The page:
I had purchased the Wii Fit with Balance Board before I even had a Nintendo Wii console to play it on. And if I thought the Wii Fit with Balance Board was hard to get ahold of last fall, that was nothing compared to trying to find a Wii console. I got lucky one day at the mall and ran into some warehouse guys from Gamestop who told me they had just unloaded 3 Wii consoles from the truck that morning. I immediately walked into Gamestop and bought one before they had even been put out on the shelves.
The Wii console can play a reasonable selection of games, but I would put all of the Wii video games in the G or PG category, suitable in language and themes for children under 12. I really don't care to have cartoon character graphics in every game I play, although I can understand the appeal to kids. The Wii console doesn't play music CDs or DVD movies either, but you can play old Nintendo Gamecube games on the Nintendo Wii, a feature that I wish my Xbox 360 had. The Wii console comes with a built-in b/g wireless adapter for accessing online content, another feature that I wish my Xbox 360 had. The Wii console is small and lightweight, but of course the biggest appeal of the Nintendo Wii is the motion sensor controller technology that lets you move with the game.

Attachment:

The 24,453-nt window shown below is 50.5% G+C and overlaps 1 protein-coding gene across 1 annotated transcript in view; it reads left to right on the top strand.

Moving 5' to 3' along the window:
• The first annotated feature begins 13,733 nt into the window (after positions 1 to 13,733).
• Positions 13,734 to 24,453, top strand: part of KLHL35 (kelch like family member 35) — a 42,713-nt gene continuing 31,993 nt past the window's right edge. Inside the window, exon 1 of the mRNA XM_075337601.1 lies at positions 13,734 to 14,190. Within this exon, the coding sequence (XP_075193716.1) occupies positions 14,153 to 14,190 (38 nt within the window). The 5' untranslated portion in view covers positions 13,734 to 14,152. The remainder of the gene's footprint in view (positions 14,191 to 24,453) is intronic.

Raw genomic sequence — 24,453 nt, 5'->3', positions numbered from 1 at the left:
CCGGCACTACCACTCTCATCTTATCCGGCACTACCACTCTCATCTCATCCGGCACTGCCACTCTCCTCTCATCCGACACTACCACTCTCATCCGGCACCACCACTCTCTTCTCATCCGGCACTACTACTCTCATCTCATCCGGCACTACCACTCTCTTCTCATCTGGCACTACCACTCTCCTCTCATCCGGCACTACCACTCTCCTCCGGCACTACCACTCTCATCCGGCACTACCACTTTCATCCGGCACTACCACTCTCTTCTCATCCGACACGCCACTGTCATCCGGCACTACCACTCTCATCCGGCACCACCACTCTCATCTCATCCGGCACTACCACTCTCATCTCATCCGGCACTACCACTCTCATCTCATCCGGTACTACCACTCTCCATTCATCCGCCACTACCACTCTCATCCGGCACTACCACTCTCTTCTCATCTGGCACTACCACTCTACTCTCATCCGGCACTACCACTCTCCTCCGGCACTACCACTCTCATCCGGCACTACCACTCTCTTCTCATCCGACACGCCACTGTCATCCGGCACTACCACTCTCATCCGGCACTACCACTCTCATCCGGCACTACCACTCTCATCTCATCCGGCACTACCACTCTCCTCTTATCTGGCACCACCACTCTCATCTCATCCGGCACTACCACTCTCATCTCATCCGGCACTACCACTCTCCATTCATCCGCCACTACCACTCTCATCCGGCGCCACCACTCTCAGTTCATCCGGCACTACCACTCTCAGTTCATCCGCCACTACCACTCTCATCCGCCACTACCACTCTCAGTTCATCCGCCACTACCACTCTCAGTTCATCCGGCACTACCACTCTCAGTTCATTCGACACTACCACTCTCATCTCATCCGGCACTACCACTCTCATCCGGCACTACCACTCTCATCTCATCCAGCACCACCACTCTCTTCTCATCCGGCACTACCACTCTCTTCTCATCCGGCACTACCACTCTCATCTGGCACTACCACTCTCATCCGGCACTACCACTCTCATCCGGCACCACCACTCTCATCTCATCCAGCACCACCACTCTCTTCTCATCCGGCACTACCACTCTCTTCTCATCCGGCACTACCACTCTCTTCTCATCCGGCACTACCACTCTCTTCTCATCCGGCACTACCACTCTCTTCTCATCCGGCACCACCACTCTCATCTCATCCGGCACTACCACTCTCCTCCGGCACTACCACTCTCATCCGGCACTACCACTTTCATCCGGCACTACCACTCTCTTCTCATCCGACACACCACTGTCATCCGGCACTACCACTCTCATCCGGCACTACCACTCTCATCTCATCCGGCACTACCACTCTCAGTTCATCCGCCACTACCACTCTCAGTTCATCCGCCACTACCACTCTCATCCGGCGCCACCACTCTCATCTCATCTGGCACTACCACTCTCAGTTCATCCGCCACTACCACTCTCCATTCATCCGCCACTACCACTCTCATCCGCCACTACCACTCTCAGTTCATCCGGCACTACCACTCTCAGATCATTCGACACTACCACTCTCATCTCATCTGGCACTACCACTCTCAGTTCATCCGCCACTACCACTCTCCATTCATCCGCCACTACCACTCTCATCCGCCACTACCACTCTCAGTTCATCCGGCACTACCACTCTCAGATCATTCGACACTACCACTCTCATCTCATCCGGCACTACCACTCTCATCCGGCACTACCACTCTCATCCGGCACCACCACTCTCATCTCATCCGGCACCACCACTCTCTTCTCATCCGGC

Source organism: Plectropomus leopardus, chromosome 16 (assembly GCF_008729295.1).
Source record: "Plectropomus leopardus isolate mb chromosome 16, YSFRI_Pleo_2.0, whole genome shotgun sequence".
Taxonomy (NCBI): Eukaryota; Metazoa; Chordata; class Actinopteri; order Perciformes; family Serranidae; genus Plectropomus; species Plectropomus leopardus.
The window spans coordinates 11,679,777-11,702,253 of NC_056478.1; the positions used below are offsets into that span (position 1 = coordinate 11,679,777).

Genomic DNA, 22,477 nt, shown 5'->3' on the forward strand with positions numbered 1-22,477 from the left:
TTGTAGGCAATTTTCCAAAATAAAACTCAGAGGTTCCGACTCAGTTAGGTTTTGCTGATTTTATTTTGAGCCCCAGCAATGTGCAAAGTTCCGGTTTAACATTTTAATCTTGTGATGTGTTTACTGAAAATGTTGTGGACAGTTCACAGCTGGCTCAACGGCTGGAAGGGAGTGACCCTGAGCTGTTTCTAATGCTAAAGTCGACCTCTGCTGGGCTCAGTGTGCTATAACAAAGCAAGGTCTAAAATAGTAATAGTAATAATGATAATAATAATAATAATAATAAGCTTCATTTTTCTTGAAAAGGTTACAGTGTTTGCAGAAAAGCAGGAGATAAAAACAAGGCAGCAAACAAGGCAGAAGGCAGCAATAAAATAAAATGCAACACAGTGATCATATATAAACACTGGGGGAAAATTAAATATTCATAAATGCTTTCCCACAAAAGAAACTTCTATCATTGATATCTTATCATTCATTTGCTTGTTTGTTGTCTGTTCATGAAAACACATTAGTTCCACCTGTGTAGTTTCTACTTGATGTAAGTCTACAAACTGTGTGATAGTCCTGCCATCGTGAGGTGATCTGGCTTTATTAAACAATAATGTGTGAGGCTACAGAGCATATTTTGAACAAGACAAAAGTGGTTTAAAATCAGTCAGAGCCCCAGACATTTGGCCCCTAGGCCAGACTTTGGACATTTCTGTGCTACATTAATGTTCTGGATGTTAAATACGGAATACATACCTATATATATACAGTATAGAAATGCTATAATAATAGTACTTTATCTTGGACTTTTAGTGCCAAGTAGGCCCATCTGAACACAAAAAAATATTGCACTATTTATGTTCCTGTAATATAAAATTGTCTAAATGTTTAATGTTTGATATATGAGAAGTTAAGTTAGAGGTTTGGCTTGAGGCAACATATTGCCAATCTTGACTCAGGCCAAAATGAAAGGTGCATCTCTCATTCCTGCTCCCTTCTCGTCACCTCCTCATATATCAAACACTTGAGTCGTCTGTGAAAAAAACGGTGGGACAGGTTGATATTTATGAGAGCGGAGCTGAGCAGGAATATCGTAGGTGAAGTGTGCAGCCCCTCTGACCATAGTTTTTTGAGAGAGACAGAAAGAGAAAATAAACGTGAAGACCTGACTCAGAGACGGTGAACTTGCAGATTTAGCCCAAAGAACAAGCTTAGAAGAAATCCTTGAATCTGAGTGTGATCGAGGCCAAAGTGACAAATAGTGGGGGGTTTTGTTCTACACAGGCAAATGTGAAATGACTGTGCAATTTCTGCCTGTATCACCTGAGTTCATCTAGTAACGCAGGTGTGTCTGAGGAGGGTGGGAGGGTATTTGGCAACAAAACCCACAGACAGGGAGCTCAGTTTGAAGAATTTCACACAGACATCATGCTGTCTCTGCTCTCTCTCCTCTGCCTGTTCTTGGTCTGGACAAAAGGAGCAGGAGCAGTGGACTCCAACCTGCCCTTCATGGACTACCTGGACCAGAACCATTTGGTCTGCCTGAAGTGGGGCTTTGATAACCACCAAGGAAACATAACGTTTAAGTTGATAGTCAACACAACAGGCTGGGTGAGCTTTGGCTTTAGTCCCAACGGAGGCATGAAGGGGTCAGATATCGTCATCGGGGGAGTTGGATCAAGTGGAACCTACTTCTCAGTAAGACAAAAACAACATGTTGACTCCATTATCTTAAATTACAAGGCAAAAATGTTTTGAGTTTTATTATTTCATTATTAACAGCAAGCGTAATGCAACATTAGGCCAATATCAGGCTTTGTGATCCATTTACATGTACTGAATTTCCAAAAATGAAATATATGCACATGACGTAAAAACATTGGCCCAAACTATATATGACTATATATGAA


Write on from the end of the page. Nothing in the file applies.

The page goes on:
The biggest drawbacks of the Wii console is that it eats up batteries in about a weekend, and there's a limit to how many boxing punches, baseball throws and backhand swings I can do before I've got tennis elbow and I have to stop playing to recover. The Wii console is really worth the money if you have young children in the house, or if you want to use the exercise programs, but I think older children (over 12) and adults would be happier with the PS3 or Xbox 360 for their more mature theme selection of video games.